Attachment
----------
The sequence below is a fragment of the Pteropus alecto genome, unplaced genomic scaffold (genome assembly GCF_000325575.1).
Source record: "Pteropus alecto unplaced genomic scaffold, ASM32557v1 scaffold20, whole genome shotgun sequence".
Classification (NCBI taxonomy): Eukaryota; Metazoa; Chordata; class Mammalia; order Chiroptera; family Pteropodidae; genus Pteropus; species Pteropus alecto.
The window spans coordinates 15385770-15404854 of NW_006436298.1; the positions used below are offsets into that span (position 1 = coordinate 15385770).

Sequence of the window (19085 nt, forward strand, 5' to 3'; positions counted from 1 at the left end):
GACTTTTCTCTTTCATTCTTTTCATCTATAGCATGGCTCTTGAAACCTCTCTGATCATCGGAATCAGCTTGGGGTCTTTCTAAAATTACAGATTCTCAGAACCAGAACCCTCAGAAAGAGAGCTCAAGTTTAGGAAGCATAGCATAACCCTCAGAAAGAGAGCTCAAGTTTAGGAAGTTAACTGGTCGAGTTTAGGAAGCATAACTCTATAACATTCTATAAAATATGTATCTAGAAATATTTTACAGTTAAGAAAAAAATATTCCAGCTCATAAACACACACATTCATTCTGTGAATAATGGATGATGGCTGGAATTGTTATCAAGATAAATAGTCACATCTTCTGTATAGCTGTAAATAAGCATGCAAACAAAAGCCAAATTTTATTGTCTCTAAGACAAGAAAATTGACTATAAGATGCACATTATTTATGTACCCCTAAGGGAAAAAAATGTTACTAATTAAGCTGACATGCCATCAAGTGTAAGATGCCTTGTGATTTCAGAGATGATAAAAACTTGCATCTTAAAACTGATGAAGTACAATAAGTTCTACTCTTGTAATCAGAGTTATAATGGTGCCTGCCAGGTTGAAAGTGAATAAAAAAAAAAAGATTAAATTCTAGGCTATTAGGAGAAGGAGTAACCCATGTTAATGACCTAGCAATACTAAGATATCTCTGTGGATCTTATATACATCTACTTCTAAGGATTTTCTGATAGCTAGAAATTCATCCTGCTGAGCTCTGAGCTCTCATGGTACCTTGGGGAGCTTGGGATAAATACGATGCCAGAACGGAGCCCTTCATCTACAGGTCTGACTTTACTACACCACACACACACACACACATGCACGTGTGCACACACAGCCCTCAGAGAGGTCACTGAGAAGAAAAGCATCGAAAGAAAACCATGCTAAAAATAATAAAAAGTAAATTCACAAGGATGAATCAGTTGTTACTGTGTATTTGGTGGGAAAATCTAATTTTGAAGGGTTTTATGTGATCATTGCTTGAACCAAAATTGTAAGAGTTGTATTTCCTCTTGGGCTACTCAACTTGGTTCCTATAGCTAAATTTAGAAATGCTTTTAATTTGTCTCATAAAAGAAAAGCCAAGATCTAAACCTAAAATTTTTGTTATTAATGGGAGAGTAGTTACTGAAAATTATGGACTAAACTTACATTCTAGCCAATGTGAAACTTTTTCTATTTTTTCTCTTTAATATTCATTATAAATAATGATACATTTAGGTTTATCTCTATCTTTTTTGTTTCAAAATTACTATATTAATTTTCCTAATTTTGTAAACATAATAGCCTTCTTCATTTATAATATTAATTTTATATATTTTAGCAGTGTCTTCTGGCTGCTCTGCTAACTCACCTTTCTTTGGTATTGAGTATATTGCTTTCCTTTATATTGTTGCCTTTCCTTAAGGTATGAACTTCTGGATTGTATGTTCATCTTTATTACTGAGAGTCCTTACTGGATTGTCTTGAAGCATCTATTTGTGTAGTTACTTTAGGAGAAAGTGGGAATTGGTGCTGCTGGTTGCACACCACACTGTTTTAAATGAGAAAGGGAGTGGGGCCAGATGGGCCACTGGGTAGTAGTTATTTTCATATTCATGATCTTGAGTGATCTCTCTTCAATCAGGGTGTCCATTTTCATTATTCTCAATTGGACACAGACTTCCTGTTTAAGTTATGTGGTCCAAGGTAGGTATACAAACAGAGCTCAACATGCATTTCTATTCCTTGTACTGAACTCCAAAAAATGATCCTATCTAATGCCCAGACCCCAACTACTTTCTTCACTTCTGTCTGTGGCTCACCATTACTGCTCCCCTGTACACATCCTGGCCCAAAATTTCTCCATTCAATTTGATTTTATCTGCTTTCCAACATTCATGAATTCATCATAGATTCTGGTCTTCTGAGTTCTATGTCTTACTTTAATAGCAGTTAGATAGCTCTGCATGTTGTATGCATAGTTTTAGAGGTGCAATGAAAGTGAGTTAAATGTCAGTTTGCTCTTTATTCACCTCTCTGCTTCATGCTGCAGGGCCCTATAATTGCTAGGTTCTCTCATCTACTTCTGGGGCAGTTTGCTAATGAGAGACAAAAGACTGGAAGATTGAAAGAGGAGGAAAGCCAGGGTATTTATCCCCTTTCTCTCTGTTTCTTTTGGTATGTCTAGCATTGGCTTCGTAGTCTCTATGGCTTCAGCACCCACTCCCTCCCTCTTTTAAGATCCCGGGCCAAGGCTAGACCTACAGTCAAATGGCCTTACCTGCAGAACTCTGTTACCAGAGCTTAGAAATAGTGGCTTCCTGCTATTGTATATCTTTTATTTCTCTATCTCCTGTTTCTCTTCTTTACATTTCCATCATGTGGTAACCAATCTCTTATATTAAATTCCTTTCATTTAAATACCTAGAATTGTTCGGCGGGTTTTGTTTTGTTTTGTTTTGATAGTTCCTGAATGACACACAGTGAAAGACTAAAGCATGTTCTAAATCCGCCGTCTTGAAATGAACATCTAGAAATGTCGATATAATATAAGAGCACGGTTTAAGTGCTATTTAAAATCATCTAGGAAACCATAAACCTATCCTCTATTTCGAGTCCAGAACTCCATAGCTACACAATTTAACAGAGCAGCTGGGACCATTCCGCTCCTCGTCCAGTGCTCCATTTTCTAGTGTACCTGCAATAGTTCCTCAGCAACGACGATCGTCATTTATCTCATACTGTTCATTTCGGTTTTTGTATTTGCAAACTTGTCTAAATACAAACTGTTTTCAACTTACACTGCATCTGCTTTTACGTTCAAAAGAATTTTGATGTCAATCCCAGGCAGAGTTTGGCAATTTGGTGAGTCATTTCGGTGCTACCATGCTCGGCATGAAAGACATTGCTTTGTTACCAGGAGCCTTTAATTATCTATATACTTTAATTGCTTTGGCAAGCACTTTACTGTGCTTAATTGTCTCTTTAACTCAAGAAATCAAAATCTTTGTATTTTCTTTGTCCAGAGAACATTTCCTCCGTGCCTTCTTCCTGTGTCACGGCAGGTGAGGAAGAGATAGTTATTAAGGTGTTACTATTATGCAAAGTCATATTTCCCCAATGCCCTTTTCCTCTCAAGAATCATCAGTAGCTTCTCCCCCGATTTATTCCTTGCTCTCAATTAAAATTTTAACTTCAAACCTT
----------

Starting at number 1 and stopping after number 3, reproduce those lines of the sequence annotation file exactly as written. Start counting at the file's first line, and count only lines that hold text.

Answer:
The sequence below is a fragment of the Pteropus alecto genome, unplaced genomic scaffold (genome assembly GCF_000325575.1).
Source record: "Pteropus alecto unplaced genomic scaffold, ASM32557v1 scaffold20, whole genome shotgun sequence".
Classification (NCBI taxonomy): Eukaryota; Metazoa; Chordata; class Mammalia; order Chiroptera; family Pteropodidae; genus Pteropus; species Pteropus alecto.